Existing-home sales were essentially flat in March, while the growth in home prices moderated, according to the National Association of REALTORS®. Sales gains in the Northeast and Midwest were offset by declines in the West and South.
Total existing-home sales, which are completed transactions that include single-family homes, townhomes, condominiums and co-ops, slipped 0.2 percent to a seasonally adjusted annual rate of 4.59 million in March from 4.60 million in February, and are 7.5 percent below the 4.96 million-unit pace in March 2013. Last month’s sales volume remained the slowest since July 2012, when it was 4.59 million.
Lawrence Yun, NAR chief economist, says that current sales activity is underperforming by historical standards. “There really should be stronger levels of home sales given our population growth,” he says. “In contrast, price growth is rising faster than historical norms because of inventory shortages.”
Yun expects some improvement in the months ahead. “With ongoing job creation and some weather delayed shopping activity, home sales should pick up, especially if inventory continues to improve and mortgage interest rates rise only modestly.”
The median existing-home price for all housing types in March was $198,500, up 7.9 percent from March 2013. Distressed homes3 – foreclosures and short sales – accounted for 14 percent of March sales, down from 16 percent in February and 21 percent in March 2013. “With rising home equity, we expect distressed homes to decline to a single-digit market share later this year,” Yun says.
Ten percent of March sales were foreclosures, and 4 percent were short sales. Foreclosures sold for an average discount of 18 percent below market value in March, while short sales were discounted 12 percent.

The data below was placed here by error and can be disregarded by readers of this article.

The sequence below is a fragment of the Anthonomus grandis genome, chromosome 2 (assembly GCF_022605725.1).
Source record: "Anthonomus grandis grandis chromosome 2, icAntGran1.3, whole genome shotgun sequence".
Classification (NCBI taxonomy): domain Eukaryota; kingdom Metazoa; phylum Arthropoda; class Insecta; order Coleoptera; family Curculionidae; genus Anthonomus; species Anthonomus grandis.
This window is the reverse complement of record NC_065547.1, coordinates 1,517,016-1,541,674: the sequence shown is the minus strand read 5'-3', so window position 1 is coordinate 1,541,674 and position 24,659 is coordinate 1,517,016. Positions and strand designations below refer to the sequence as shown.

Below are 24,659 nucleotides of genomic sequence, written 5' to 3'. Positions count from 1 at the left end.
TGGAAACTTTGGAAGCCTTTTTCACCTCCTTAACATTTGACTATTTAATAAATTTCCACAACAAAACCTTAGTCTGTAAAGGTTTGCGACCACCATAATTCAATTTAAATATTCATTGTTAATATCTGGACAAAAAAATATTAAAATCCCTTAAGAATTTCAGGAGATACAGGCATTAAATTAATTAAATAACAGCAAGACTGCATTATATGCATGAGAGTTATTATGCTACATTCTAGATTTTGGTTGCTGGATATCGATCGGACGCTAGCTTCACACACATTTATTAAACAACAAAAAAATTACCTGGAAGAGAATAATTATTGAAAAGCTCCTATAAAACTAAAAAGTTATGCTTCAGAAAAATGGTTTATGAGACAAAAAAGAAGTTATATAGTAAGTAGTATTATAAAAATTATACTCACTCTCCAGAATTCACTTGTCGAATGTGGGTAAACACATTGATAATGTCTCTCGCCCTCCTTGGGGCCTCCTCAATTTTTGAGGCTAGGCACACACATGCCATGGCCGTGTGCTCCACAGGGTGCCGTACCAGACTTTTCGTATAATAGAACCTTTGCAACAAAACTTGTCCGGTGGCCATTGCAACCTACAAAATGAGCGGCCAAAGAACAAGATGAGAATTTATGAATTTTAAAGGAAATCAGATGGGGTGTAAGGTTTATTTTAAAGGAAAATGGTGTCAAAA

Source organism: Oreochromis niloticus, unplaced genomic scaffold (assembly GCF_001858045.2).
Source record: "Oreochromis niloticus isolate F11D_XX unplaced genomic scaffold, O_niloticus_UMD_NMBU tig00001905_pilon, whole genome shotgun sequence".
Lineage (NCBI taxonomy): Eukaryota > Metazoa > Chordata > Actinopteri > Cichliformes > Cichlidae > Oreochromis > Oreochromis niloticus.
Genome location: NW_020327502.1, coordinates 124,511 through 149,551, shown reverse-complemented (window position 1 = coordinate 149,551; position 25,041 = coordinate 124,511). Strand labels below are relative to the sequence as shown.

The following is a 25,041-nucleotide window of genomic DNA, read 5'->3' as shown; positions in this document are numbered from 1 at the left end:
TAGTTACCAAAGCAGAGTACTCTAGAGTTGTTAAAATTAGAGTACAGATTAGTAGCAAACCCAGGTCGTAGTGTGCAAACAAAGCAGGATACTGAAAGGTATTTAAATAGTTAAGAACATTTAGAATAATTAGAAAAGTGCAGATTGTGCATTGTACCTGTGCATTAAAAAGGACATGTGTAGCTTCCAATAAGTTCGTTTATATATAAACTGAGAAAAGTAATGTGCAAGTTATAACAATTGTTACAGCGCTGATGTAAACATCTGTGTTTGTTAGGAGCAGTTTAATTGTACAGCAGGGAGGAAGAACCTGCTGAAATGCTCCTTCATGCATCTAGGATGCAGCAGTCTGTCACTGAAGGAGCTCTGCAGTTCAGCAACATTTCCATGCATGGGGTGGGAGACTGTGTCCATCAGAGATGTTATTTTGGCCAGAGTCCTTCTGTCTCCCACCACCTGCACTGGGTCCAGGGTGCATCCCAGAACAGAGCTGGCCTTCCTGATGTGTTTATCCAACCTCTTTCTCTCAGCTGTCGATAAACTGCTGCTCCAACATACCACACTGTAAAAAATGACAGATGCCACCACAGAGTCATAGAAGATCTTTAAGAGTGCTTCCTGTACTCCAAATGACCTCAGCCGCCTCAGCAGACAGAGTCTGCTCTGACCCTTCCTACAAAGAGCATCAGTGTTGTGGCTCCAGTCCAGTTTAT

Total housing inventory4 at the end of March rose 4.7 percent to 1.99 million existing homes available for sale, which represents a 5.2-month supply at the current sales pace, up from 5.0 months in February. Unsold inventory is 3.1 percent above a year ago, when there was a 4.7-month supply.
The median time on market for all homes was 55 days in March, down from 62 days in February, and also 62 days on market in March 2013. Short sales were on the market for a median of 112 days in March, while foreclosures typically sold in 55 days and non-distressed homes took 53 days. Thirty-seven percent of homes sold in March were on the market for less than a month.
Marketwatch also recently released information on the decline of existing homes, expressing that sale rates have trended down, and are currently at the slowest documented pace since summer of 2012.
According to Freddie Mac, the national average commitment rate for a 30-year, conventional, fixed-rate mortgage rose to 4.34 percent in March from 4.30 percent in February; the rate was 3.57 percent in March 2013.
First-time buyers accounted for 30 percent of purchases in March, up from 28 percent in February; they were 30 percent in March 2013.
NAR President Steve Brown, co-owner of Irongate, Inc., REALTORS® in Dayton, Ohio, says first-time buyers have been stuck in a rut. “There are indications that the stringent mortgage underwriting standards are beginning to ease a bit, particularly regarding credit score requirements, but they remain a headwind for entry-level and single-income home buyers,” he says.
“We also have tight inventory in the lower price ranges where many starter homes are found, but rising new-home construction means some owners will be trading up and more existing homes will be added to the inventory. Hopefully, this will create more opportunities for first-time buyers,” Brown says.
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